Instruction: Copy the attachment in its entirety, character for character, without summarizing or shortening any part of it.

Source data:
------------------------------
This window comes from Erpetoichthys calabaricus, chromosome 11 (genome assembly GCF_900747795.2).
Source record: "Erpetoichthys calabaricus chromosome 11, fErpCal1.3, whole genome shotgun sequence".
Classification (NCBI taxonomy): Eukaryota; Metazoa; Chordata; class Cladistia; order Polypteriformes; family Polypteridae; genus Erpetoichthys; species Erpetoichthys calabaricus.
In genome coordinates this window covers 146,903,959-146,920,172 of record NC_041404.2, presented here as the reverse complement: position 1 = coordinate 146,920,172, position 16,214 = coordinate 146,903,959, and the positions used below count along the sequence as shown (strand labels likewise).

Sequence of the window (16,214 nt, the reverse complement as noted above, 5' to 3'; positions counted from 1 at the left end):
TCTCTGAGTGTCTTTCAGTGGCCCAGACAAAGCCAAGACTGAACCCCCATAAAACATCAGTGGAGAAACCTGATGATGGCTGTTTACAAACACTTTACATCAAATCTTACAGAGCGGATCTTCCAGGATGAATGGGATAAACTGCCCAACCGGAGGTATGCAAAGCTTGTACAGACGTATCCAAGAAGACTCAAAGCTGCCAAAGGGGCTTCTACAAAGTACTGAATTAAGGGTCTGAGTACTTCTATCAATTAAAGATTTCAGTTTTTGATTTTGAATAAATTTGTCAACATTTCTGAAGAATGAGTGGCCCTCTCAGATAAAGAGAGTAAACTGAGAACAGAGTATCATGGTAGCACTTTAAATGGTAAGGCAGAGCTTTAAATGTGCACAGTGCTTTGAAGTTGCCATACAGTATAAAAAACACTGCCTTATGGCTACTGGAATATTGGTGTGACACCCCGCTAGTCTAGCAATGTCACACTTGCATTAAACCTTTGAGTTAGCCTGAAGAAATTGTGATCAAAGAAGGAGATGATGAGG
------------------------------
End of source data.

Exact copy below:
This window comes from Erpetoichthys calabaricus, chromosome 11 (genome assembly GCF_900747795.2).
Source record: "Erpetoichthys calabaricus chromosome 11, fErpCal1.3, whole genome shotgun sequence".
Classification (NCBI taxonomy): Eukaryota; Metazoa; Chordata; class Cladistia; order Polypteriformes; family Polypteridae; genus Erpetoichthys; species Erpetoichthys calabaricus.
In genome coordinates this window covers 146,903,959-146,920,172 of record NC_041404.2, presented here as the reverse complement: position 1 = coordinate 146,920,172, position 16,214 = coordinate 146,903,959, and the positions used below count along the sequence as shown (strand labels likewise).

Sequence of the window (16,214 nt, the reverse complement as noted above, 5' to 3'; positions counted from 1 at the left end):
TCTCTGAGTGTCTTTCAGTGGCCCAGACAAAGCCAAGACTGAACCCCCATAAAACATCAGTGGAGAAACCTGATGATGGCTGTTTACAAACACTTTACATCAAATCTTACAGAGCGGATCTTCCAGGATGAATGGGATAAACTGCCCAACCGGAGGTATGCAAAGCTTGTACAGACGTATCCAAGAAGACTCAAAGCTGCCAAAGGGGCTTCTACAAAGTACTGAATTAAGGGTCTGAGTACTTCTATCAATTAAAGATTTCAGTTTTTGATTTTGAATAAATTTGTCAACATTTCTGAAGAATGAGTGGCCCTCTCAGATAAAGAGAGTAAACTGAGAACAGAGTATCATGGTAGCACTTTAAATGGTAAGGCAGAGCTTTAAATGTGCACAGTGCTTTGAAGTTGCCATACAGTATAAAAAACACTGCCTTATGGCTACTGGAATATTGGTGTGACACCCCGCTAGTCTAGCAATGTCACACTTGCATTAAACCTTTGAGTTAGCCTGAAGAAATTGTGATCAAAGAAGGAGATGATGAGG